Son of Avakov, nation’s top cop, accused in major theft
The National Anti-Corruption Bureau of Ukraine on Oct. 31 arrested the son of Interior Minister Arsen Avakov, who is arguably the nation’s second most powerful person after President Petro Poroshenko.
The arrest is the NABU’s most high-profile anti-graft raid since the detention of State Fiscal Service Chief Roman Nasirov in March and ex-People’s Front party lawmaker Mykola Martynenko in April.
Avakov’s son Oleksandr, ex-Deputy Interior Minister Serhiy Chebotar and IT firm Turboseo’s CEO Volodymyr Lytvyn are accused of embezzling Hr 14 million in a case related to the supply of overpriced backpacks to the Interior Ministry. The suspects deny the accusations and believe them to be a political vendetta by the NABU.
The three suspects were released without bail on Nov. 1. Experts say this case, like many others, will not lead to any results due to the massive political influence on the judiciary.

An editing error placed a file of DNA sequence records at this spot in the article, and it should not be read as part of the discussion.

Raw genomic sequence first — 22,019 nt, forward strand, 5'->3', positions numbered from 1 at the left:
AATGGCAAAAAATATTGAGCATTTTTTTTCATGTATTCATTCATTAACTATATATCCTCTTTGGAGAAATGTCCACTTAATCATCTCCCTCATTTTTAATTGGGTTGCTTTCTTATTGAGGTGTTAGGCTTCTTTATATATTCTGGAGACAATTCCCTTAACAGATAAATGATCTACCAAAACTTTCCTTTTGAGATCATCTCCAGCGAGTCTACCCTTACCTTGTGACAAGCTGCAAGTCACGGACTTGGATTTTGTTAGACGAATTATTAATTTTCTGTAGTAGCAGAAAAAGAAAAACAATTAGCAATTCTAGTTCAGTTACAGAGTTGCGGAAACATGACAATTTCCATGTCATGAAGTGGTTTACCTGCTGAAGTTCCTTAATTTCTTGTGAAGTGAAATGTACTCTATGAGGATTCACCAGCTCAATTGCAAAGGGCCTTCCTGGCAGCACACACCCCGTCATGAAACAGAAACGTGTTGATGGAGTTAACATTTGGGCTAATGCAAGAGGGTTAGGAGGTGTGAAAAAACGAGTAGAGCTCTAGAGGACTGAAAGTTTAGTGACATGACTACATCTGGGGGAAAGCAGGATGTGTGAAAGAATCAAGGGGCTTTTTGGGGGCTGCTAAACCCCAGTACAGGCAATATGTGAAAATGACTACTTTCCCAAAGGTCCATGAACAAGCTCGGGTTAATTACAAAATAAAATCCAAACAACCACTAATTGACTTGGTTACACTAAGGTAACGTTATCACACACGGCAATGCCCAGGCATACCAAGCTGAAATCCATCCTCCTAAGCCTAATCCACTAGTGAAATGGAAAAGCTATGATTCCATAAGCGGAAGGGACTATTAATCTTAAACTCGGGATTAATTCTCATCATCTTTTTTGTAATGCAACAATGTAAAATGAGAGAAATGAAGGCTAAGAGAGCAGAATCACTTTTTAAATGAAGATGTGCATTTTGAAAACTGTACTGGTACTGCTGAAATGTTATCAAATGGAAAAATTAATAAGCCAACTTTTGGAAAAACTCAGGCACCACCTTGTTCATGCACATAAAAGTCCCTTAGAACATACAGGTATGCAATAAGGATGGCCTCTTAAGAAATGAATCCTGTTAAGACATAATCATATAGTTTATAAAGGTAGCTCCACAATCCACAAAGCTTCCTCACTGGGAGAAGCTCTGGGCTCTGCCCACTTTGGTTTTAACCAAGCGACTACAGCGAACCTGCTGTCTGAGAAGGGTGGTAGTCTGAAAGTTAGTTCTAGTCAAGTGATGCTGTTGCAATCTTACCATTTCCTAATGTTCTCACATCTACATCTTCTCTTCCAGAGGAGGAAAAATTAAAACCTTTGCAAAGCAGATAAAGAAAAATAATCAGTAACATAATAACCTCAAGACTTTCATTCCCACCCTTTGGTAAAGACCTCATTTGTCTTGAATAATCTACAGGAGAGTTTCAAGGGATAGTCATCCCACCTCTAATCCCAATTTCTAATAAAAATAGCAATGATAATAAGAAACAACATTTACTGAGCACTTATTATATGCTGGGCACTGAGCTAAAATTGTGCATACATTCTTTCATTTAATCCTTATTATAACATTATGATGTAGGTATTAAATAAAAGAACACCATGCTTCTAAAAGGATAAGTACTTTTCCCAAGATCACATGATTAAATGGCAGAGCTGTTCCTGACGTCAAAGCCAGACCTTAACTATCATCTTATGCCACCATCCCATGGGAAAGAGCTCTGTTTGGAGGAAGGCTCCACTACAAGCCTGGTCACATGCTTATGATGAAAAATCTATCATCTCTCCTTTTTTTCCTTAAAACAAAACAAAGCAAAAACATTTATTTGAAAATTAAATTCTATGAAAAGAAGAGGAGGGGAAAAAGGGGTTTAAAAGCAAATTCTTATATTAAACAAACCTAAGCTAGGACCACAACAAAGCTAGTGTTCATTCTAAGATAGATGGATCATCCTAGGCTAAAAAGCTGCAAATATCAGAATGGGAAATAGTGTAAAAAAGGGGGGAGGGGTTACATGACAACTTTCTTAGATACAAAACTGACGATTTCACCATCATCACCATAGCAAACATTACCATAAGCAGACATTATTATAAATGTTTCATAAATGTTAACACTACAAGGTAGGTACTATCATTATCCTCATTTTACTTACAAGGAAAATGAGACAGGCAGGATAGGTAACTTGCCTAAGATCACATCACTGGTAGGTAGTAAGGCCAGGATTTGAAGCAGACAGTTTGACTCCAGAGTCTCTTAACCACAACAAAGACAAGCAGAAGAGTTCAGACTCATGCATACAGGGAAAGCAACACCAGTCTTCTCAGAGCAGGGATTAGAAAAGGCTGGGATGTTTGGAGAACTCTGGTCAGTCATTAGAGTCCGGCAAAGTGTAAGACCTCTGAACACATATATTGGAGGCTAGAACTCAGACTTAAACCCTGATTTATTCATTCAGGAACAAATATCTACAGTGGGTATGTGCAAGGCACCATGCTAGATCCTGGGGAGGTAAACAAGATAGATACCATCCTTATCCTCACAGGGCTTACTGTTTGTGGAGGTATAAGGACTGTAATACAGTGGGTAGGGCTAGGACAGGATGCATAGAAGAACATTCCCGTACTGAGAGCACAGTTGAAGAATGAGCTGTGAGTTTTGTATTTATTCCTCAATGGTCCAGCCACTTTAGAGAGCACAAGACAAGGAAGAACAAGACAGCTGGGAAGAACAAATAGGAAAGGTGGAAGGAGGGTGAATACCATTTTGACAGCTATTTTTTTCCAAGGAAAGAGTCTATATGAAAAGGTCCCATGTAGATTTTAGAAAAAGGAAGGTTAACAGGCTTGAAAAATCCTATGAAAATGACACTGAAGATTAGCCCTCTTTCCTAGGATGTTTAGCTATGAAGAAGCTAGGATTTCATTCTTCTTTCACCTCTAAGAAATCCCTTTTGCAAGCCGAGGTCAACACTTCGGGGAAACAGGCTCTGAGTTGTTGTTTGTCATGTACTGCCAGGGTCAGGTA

Until independent anti-corruption courts are created, such cases will inevitably be buried by Ukraine’s corrupt and politicized courts, anti-corruption activists say.
The Oleksandr Avakov case is also seen as a result of an ongoing power struggle between Avakov and Poroshenko, who wants to control the powerful minister.
Meanwhile, the backpack supply scheme is just the tip of an iceberg, with numerous media investigations into Avakov’s alleged corruption still being ignored by law enforcement agencies.
Igor Lutsenko, a lawmaker from the 20-member Batkivshchyna Party, said on Facebook that Avakov should be suspended from his job during the investigation.
But Anastasia Krasnosilska, an expert at the Anti-Corruption Action Center, told the Kyiv Post there’s “zero chance” that Avakov would be suspended or would step down.